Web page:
LOOKS FROM RICK OWENS (LEFT) AND BALMAIN.
The long, tall tower of light at Rick Owens' show provided an ideal backdrop for his elegantly habited women, who were covered from head to toe in smock-like coats in black, white, gray, and brown, with bold geometric patterning which looked like the vestments of a modernist church. The overall effect was graphic and clean, and so far away from his earthy beginnings. Every head was covered in ribbed knit, like a turtleneck pulled high. Some of these tight hoods extended to mink to cover the shoulders in a saintly way, while arms were masked in extended gauntlet gloves and legs were encased in hoof-like, over-the-knee platform boots. Owens' silhouette is three-tiered: cropped jackets with molded leather shoulders over tunics, followed by a pair of wide shorts or a floor-length skirt. The cloche capes, banded at the neck with a narrow ribbon of leather, swept the floor and minimized the shoulders for a long, armless look. And in the middle of all this was a completely revamped fur done as a cropped, cap-sleeve vest—to wear over a wool jacket or coat—which makes the old fur topper seem passé.
Has Balmain's Christophe Decarnin gone minimalist? Yes and no. The answer was yes, judging from the streamlined tailoring: simple jackets with pants cuffed and cropped just below the knee, the abundance of white T-shirts—some with monkey-fur shoulders—worn with men's trousers, and the new V-neck jumpsuits. But then there was all that beading. Balmain's thickly bejeweled jackets, scoop-neck dresses and leggings are striped like a patterned sweater and covered with enough sequins and beads to keep an Indian embroidery atelier busy for months. This minimalist/maximalist mix looked quite sophisticated and cleaned-up, which is a good thing. But where was Decarnin after the show? Apparently, he was taking a breather due to nervous exhaustion, another indication that fashion has become a bit too ferocious lately.
LOOKS FROM ANN DEMEULEMEESTER (LEFT) AND BALENCIAGA.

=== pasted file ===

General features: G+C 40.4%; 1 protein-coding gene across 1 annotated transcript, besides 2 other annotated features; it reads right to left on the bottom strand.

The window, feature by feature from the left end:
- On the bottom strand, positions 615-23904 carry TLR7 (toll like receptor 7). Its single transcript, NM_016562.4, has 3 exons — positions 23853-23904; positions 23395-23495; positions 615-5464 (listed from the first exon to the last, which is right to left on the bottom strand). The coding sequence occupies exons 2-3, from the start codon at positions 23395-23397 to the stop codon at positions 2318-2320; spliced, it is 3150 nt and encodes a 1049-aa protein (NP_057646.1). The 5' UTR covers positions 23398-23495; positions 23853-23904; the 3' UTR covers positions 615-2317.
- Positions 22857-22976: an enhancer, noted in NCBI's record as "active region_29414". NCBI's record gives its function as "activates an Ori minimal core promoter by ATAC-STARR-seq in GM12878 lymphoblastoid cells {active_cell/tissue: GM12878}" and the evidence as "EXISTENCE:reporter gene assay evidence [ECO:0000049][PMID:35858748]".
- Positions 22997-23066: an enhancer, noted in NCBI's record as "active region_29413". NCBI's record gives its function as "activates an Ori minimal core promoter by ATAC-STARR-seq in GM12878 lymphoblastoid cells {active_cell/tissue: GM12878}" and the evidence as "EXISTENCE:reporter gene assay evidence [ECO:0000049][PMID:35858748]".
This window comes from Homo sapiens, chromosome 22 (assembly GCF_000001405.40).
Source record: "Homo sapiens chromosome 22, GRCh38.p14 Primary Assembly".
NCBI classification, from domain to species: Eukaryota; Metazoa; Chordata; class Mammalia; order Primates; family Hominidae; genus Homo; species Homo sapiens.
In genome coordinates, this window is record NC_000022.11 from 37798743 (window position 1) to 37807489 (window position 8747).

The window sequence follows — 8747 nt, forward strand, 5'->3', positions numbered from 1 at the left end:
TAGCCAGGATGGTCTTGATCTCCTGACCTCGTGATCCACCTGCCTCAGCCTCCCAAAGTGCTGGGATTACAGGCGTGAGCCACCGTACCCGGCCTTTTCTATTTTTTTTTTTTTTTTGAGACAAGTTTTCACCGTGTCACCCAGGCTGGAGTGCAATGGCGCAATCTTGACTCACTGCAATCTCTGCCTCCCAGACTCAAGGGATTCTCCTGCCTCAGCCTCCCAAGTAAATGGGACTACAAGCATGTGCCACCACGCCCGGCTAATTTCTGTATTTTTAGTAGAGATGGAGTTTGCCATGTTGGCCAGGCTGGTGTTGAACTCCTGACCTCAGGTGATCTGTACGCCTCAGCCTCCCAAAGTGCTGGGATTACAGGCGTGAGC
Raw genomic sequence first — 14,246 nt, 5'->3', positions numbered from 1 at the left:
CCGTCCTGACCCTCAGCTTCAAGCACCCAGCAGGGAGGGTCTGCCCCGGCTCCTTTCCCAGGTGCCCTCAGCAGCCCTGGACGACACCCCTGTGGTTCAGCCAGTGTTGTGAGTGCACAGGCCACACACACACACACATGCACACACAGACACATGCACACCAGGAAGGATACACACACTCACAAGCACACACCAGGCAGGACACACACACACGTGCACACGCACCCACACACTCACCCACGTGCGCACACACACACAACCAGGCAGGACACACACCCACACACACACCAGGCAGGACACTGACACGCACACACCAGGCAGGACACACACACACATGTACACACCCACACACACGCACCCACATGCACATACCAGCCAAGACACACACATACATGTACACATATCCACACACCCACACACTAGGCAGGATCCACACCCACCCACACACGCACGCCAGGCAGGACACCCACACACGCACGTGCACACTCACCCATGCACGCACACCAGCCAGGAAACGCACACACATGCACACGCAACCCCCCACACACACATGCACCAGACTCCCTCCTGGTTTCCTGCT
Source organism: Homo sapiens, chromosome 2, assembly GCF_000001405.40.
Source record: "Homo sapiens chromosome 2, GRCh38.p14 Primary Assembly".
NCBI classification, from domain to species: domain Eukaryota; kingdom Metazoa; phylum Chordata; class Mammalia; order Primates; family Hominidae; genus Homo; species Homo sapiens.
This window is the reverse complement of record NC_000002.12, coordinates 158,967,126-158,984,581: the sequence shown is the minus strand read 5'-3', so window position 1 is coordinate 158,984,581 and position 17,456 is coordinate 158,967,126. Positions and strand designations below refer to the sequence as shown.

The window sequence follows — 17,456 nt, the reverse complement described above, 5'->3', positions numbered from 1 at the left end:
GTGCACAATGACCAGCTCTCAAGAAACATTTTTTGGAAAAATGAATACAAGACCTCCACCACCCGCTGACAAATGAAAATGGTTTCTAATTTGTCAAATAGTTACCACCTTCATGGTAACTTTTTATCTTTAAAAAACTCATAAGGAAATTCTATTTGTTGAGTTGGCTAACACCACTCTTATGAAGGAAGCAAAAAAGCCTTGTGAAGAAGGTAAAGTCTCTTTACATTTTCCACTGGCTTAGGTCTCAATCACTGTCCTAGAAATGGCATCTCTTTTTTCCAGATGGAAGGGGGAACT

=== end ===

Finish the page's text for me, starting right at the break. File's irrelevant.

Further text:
Ann Demeulemeester is queen of her own ship, which means she is in the unique position as a designer today to evolve at her own pace. This season she's in arch form, by turns warrior-like and romantic, with stiff leather jackets covered with laced panels that multiplied at the waist to spill down the sides of leather pants. Those intricate panels—which began to look like ammo belts—were laced with black feather quills, and eventually they cut loose to drape over the shoulders of billowing dresses. Showing her feminine side, Demeulemeester mixed leather and black velvet. Spectacular here is the zigzag-stripe beaded fringe tacked on to jackets, which slithers with every move, and long goat's hair, in black and muted multicolors with a sinuous luster, for wicked-looking coats.
Balenciaga's Nicolas Ghesquière described this season's collection as "a game of perspectives and scale," and it looked like he had gone back to the drawing board to loosen proportions and undo construction—as though diverse fabrics where simply layered to give a rough outline of silhouette. Ghesquière created oversized knitting in thick leatherette strips for vests and jackets and fashioned the same stiff stuff into fisherman's net as a cage-like topping for colorful sheaths. Stiff black banding edged drapey, below-the-knee skirts combined with thick, slouchy sweaters. And the new print is an eccentric nature scene on white. Skewed and flying panels combined three or more colors (white, grey, blue, and silver) like a collection of billowing flags, for tunics over matching knee-patched leggings. The result was very abstract—and the funny part? It was all shown with quite ladylike, multi-strap Mary Janes.